The removal of Absie was the highest-profile case since independence involving the head of one of the top three institutions of the State, and understandably left Absiye feeling as if he had been singled out in a country full of inefficient and corrupt politicians. Of course, Absiye’s administration left enough room for criticism, his performance in office, his leadership qualities and style contrasted starkly with the ethical management displayed by Aden Abdulla, during his tenure as President of the National Assembly between 1956 and 1960.
With the forced departure of Absiye, the top three positions (Presidency of the Republic, Presidency of the Parliament and Premiership) all fell in the hands of southerners. Egal, belonging to the same clan and sub-clan as the outgoing President of the Parliament, seemed to be the natural candidate to take up the job according to the unwritten tribal formula followed in filling vacated elective posts. However, there was a requirement Egal could hardly fill, as a member of the SNC he belonged to an opposition party, and the Lega wanted for the Presidency of the National Assembly someone from their party.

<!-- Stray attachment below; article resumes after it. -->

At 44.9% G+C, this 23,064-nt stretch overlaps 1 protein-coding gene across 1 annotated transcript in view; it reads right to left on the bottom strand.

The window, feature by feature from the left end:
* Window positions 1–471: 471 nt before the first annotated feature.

On March 8, Sheikh Muktar Mohamed Hussein, one of the 3 Vice-presidents of the National Assembly, was elected to replace Absiye with a majority of 69 votes. His closest contender, Mohamed Haji Ibrahim Egal, of the SNC, received 42 votes (Somali News March 11, 1966).
A brief narrative of the differences between the prevailing political ambience in 1966 and the situation in 2018 shows the following:
Firstly, in 1966 Somalia was a united country with fully functioning institutions and strong central government.. Today, the country is fragmented and without a central government lacking the capability to exercise its control and jurisdiction over the territory as a whole. Since 1991 the world still continues to refer to Somalia as Failed State.
Secondly, in 1966 foreign countries had no any significant influence in the internal affairs of the Somali Republic. The Arabs of the Persian Gulf were dreadfully poor and insignificant as state entities to be able to spend lavishly, as the case is today, to influence the outcome of elections or removal of top position holders of the country.
Thirdly, unlike today, in the 60s, the lawmakers conducted their business within the purview of the rule and regulation of the Parliament.
Today we are continuously witnessing MPs and even, at times members of the government, trading through the media abusive language or lunching scathing attacks on the Speaker of the Parliament.